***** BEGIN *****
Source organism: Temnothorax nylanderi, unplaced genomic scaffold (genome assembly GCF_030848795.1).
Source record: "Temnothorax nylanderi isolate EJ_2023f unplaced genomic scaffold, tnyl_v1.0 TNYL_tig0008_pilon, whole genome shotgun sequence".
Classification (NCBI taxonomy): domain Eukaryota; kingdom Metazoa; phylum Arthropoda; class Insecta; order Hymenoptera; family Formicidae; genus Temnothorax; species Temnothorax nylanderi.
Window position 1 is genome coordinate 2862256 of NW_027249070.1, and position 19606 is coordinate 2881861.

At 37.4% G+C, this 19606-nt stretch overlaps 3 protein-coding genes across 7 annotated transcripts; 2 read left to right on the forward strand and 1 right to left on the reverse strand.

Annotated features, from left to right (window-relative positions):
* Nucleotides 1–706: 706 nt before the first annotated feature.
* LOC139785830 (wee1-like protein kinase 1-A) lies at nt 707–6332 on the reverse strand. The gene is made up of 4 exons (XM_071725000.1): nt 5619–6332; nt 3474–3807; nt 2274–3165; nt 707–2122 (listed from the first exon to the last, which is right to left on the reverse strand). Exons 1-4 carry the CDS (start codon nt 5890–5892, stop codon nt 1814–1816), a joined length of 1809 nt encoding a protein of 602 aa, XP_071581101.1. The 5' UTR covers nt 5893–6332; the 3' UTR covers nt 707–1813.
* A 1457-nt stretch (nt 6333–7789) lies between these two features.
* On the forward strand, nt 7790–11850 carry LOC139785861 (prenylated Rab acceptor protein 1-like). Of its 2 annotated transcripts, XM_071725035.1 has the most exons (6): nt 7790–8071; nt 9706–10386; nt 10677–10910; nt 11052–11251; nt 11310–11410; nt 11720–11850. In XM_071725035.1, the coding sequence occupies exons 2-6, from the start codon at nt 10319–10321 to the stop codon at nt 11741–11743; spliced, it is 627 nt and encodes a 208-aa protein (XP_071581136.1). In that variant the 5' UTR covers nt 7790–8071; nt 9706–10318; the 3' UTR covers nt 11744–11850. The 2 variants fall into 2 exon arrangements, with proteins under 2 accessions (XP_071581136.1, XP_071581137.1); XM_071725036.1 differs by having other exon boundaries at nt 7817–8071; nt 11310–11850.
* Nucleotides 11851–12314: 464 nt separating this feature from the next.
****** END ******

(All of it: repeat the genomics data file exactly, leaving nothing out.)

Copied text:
Source organism: Temnothorax nylanderi, unplaced genomic scaffold (genome assembly GCF_030848795.1).
Source record: "Temnothorax nylanderi isolate EJ_2023f unplaced genomic scaffold, tnyl_v1.0 TNYL_tig0008_pilon, whole genome shotgun sequence".
Classification (NCBI taxonomy): domain Eukaryota; kingdom Metazoa; phylum Arthropoda; class Insecta; order Hymenoptera; family Formicidae; genus Temnothorax; species Temnothorax nylanderi.
Window position 1 is genome coordinate 2862256 of NW_027249070.1, and position 19606 is coordinate 2881861.

At 37.4% G+C, this 19606-nt stretch overlaps 3 protein-coding genes across 7 annotated transcripts; 2 read left to right on the forward strand and 1 right to left on the reverse strand.

Annotated features, from left to right (window-relative positions):
* Nucleotides 1–706: 706 nt before the first annotated feature.
* LOC139785830 (wee1-like protein kinase 1-A) lies at nt 707–6332 on the reverse strand. The gene is made up of 4 exons (XM_071725000.1): nt 5619–6332; nt 3474–3807; nt 2274–3165; nt 707–2122 (listed from the first exon to the last, which is right to left on the reverse strand). Exons 1-4 carry the CDS (start codon nt 5890–5892, stop codon nt 1814–1816), a joined length of 1809 nt encoding a protein of 602 aa, XP_071581101.1. The 5' UTR covers nt 5893–6332; the 3' UTR covers nt 707–1813.
* A 1457-nt stretch (nt 6333–7789) lies between these two features.
* On the forward strand, nt 7790–11850 carry LOC139785861 (prenylated Rab acceptor protein 1-like). Of its 2 annotated transcripts, XM_071725035.1 has the most exons (6): nt 7790–8071; nt 9706–10386; nt 10677–10910; nt 11052–11251; nt 11310–11410; nt 11720–11850. In XM_071725035.1, the coding sequence occupies exons 2-6, from the start codon at nt 10319–10321 to the stop codon at nt 11741–11743; spliced, it is 627 nt and encodes a 208-aa protein (XP_071581136.1). In that variant the 5' UTR covers nt 7790–8071; nt 9706–10318; the 3' UTR covers nt 11744–11850. The 2 variants fall into 2 exon arrangements, with proteins under 2 accessions (XP_071581136.1, XP_071581137.1); XM_071725036.1 differs by having other exon boundaries at nt 7817–8071; nt 11310–11850.
* Nucleotides 11851–12314: 464 nt separating this feature from the next.